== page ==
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View Diary: Louisiana's multi-colored history and hypocrisy (298 comments)

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  •  Depends. for me they matter a lot. (21+ / 0-)

    On their shoulders I am here today.

    History is a very important aspect of my own work as an anthropologist, but it has also shaped who I am politically.

    I tipped your comment even though I disagree with half of it - since genetic markers for disease potential is very important research.  

    So I half - agree :)

    "If you're in a coalition and you're comfortable, you know it's not a broad enough coalition" Bernice Johnson Reagon

    by Denise Oliver Velez on Wed Oct 21, 2009 at 04:05:53 AM PDT

    [ Parent ]

    •  Genetic markers for disease (7+ / 0-)

      is the future of medicine!

      Medicine is mostly about accurately identifying the problem and then apply the most effective treatment.

      Genetics research has pointed out that we haven't really been accurate at all in pinpointing the problem.  Hypertension?  A symptom - not the problem.  Treating a symptom is a start, but treating the actual cause(s) is far more effective.  Autism - huge potential for finding real causes and real treatments.

      And the best use for genetics - identifying disease markers before any symptoms appear at all!  Start prophylactic treatment and never develop the disease at all.  There's an iron storage problem which can kill you by damaging your liver, heart and pancreas.  Symptoms often don't show until people reach their 40s.  With preventative treatment, people with the genetic disease will never actually suffer!  

      Proud member of the Cult of Issues and Substance!

      by Fabian on Wed Oct 21, 2009 at 05:50:23 AM PDT

      [ Parent ]

    •  I also agree with you. My ancestry matters a lot (3+ / 0-)
      Recommended by:
      sephius1, Deoliver47, RadioGirl

      to me as a Chicana. It wasn't until I did my own family genealogical history that I became aware of my family's history in the U.S., Mexico, Spain, and even Africa.
      I discovered through death certificates that we have a history of hypertension, diabetes, kidney failure. I also discovered a black ancestry which made me dig even further into the history of Blacks in Mexico. My g-g-g grandfather was a Mulatto Libre so his parish record from Ayo El Chico (Ayotlan), Jalisco Mexico states.  The further in our famiy tree that I went back (1600's), I found even more Mulatto Libre's, along with the Espanole, and Mestizo.  When I first discovered this parish record, I had to do a double take and ask some friends of mine who are more fluent in Spanish than I am about what I was reading.  I greeted this discovery with excitement, more research, and somehow a sense of completeness.  I wish more Chicano's would embrace or at least become aware of their Black heritage. The younger generation (my fellow students) seem to be embracing it and think it's very cool. I am majoring in Chicana/o Ethnic Studies and will be transferring to CSULB here in California soon to major in this subject, with a minor in a health care project that focuses on "Latino" health care issues. My goal is to ensure that Chicano's understand their heritage, embrace it, and then spread the word on how important it is for them have pride. Idiots like Lou Dobbs want to rob us of our pride but it is backfiring on him.  Anyway, great diary Deoliver47 -- thanks,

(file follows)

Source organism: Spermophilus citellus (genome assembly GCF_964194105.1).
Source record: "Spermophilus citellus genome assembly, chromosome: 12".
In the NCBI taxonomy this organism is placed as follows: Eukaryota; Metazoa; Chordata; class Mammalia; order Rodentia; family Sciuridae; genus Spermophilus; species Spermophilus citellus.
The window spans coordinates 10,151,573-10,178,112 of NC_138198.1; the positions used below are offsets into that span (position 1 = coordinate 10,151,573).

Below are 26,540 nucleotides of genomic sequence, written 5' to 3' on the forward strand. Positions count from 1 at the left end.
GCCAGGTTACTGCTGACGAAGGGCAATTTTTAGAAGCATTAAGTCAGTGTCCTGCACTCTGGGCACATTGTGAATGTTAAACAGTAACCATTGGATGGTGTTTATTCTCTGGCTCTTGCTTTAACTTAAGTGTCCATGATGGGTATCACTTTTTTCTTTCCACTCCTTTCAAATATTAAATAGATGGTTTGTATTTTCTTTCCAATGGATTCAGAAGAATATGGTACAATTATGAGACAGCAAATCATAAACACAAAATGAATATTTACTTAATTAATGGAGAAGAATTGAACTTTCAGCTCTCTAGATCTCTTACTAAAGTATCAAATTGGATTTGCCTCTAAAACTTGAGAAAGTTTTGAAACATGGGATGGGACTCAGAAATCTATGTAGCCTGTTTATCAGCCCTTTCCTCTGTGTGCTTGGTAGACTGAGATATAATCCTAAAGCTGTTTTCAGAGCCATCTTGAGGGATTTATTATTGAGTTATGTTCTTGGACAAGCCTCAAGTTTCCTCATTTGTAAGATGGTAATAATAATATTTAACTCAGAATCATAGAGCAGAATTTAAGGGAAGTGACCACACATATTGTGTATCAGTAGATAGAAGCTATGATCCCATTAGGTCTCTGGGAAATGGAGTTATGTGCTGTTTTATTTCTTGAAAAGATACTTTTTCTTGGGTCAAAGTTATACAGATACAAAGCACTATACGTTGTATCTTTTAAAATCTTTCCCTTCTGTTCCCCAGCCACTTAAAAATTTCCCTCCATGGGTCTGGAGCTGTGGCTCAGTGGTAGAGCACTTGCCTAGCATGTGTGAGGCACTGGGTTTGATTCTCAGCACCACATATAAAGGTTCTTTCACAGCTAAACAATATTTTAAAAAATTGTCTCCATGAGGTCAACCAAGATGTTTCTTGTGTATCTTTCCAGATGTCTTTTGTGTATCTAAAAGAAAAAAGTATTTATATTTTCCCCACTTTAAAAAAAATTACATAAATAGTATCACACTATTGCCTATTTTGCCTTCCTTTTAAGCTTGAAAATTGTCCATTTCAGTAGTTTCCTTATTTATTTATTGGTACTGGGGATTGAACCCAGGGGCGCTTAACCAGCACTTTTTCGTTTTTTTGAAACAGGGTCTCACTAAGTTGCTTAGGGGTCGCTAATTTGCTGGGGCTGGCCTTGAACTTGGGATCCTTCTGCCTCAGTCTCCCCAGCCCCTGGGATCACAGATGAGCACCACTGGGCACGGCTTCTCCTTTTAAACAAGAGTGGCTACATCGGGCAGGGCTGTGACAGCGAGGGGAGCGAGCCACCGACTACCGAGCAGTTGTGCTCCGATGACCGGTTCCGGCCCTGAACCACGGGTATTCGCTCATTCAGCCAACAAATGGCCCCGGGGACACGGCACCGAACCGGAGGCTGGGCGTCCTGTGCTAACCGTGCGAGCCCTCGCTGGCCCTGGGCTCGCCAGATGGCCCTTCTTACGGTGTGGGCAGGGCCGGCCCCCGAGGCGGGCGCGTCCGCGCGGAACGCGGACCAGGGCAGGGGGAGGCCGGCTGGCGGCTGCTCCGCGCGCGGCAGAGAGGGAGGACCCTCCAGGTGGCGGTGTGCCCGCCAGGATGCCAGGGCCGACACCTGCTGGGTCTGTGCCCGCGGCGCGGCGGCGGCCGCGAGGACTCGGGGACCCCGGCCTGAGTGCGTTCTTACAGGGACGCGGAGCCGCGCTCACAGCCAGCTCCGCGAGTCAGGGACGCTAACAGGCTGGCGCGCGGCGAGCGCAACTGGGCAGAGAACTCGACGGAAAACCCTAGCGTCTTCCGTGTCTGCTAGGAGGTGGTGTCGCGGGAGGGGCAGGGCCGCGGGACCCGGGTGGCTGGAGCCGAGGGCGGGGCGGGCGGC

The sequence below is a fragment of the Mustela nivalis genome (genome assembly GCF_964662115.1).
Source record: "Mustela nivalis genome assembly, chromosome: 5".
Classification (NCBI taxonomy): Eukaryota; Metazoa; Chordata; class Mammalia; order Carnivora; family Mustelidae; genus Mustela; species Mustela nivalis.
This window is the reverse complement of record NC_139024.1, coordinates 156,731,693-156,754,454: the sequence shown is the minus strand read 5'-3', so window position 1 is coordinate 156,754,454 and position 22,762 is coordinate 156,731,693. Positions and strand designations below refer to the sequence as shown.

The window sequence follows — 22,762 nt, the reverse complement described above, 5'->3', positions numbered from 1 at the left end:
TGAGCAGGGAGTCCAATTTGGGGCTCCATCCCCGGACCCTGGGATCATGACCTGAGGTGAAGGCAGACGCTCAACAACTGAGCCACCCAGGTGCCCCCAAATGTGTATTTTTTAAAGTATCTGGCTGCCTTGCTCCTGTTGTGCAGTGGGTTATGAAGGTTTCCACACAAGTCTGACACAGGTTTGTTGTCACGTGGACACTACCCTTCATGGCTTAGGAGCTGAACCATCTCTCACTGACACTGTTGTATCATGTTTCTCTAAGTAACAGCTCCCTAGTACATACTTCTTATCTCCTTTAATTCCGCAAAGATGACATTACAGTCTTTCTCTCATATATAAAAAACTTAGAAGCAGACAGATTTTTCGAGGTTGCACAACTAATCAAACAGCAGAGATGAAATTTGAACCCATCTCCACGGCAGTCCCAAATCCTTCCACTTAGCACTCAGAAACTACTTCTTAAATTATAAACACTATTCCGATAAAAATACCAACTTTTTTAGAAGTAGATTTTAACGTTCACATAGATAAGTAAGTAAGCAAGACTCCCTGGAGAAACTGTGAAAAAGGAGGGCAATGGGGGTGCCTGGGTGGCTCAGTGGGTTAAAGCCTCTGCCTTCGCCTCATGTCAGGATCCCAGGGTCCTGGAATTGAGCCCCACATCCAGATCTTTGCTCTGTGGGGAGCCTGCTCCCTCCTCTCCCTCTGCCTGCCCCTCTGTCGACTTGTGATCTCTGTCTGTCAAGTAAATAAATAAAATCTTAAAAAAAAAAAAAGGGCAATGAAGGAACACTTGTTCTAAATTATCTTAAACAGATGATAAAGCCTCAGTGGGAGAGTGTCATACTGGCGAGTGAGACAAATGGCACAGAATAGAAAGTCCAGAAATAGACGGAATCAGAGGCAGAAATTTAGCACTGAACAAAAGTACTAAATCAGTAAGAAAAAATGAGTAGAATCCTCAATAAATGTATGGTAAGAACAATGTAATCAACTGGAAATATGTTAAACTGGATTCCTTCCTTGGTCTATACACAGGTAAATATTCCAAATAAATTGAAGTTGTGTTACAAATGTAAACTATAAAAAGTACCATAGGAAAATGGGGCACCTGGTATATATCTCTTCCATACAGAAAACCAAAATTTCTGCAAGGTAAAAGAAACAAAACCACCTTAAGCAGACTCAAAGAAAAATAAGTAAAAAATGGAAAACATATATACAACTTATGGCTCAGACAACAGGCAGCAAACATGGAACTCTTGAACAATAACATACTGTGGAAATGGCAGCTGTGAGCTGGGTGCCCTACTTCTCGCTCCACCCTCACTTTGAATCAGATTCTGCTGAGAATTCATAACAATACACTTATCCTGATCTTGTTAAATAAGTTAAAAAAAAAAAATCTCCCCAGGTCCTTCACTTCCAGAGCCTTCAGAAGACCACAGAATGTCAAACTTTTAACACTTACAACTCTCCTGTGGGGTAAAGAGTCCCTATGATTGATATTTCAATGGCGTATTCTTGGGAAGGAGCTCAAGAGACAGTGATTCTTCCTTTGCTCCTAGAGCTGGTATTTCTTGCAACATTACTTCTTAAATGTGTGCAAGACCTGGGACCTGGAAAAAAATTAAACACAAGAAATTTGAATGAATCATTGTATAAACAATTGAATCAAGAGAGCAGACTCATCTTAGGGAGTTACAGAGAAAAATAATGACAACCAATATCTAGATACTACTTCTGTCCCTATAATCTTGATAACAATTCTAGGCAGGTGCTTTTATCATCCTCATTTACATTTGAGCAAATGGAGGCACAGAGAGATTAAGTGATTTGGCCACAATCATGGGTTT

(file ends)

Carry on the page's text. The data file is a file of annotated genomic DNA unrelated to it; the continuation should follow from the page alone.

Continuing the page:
•  I asked you some questions lower down (1+ / 0-)
        Recommended by:

        in the thread - was working my way up - you answered them :)

        Check out the list of the founders of Los Angeles:
        (I've seen the plaque with their names in LA)

        On September 4, 1781, El Pueblo de la Reina de Los Angeles was founded by 44 pobladores from New Spain, now called Mexico. The heads of the eleven founding families were Antonio Clemente Villavicencio, a Spaniard, Antonio Mesa, a Negro; Jose Fernando Lara, a Spainard; Jose Vanegas, an Indian; Pablo Rodriquez, an Indian; Manuel Camero, a Mulatto (mixed negro); Jose Antonio Navarro, a Mestizo; Jose Moreno, a Mulatto (mixed negro); Basillio Rosas, an Indian; Alejandro Rosas, an Indian; and Luis Quintero, a Negro.

        The two Spaniards and three Indians had Indian wives; the remaining six had Mulatto (mixed negro) wives. Despite their varied racial background, they shared a common language, culture, and religion since all were Spanish subjects and Catholics.

        "If you're in a coalition and you're comfortable, you know it's not a broad enough coalition" Bernice Johnson Reagon

        by Denise Oliver Velez on Wed Oct 21, 2009 at 12:13:53 PM PDT

        [ Parent ]

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